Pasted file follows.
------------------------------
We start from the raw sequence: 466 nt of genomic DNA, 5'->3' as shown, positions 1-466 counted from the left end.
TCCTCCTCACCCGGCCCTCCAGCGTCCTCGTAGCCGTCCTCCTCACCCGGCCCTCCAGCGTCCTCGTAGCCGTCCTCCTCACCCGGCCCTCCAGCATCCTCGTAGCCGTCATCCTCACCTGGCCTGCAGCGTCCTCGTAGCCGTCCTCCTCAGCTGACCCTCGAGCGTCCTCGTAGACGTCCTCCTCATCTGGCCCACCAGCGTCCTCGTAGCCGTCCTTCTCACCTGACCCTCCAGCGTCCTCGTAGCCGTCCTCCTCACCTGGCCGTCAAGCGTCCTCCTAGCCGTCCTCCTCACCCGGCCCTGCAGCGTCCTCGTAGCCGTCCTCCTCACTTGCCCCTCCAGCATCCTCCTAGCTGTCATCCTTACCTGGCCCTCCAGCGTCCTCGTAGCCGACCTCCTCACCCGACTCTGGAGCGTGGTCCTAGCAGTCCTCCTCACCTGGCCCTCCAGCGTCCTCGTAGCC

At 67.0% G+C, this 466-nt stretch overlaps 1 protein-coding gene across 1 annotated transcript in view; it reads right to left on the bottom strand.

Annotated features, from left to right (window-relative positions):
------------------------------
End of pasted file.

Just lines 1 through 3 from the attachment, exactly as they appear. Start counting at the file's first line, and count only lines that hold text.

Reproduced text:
We start from the raw sequence: 466 nt of genomic DNA, 5'->3' as shown, positions 1-466 counted from the left end.
TCCTCCTCACCCGGCCCTCCAGCGTCCTCGTAGCCGTCCTCCTCACCCGGCCCTCCAGCGTCCTCGTAGCCGTCCTCCTCACCCGGCCCTCCAGCATCCTCGTAGCCGTCATCCTCACCTGGCCTGCAGCGTCCTCGTAGCCGTCCTCCTCAGCTGACCCTCGAGCGTCCTCGTAGACGTCCTCCTCATCTGGCCCACCAGCGTCCTCGTAGCCGTCCTTCTCACCTGACCCTCCAGCGTCCTCGTAGCCGTCCTCCTCACCTGGCCGTCAAGCGTCCTCCTAGCCGTCCTCCTCACCCGGCCCTGCAGCGTCCTCGTAGCCGTCCTCCTCACTTGCCCCTCCAGCATCCTCCTAGCTGTCATCCTTACCTGGCCCTCCAGCGTCCTCGTAGCCGACCTCCTCACCCGACTCTGGAGCGTGGTCCTAGCAGTCCTCCTCACCTGGCCCTCCAGCGTCCTCGTAGCC

At 67.0% G+C, this 466-nt stretch overlaps 1 protein-coding gene across 1 annotated transcript in view; it reads right to left on the bottom strand.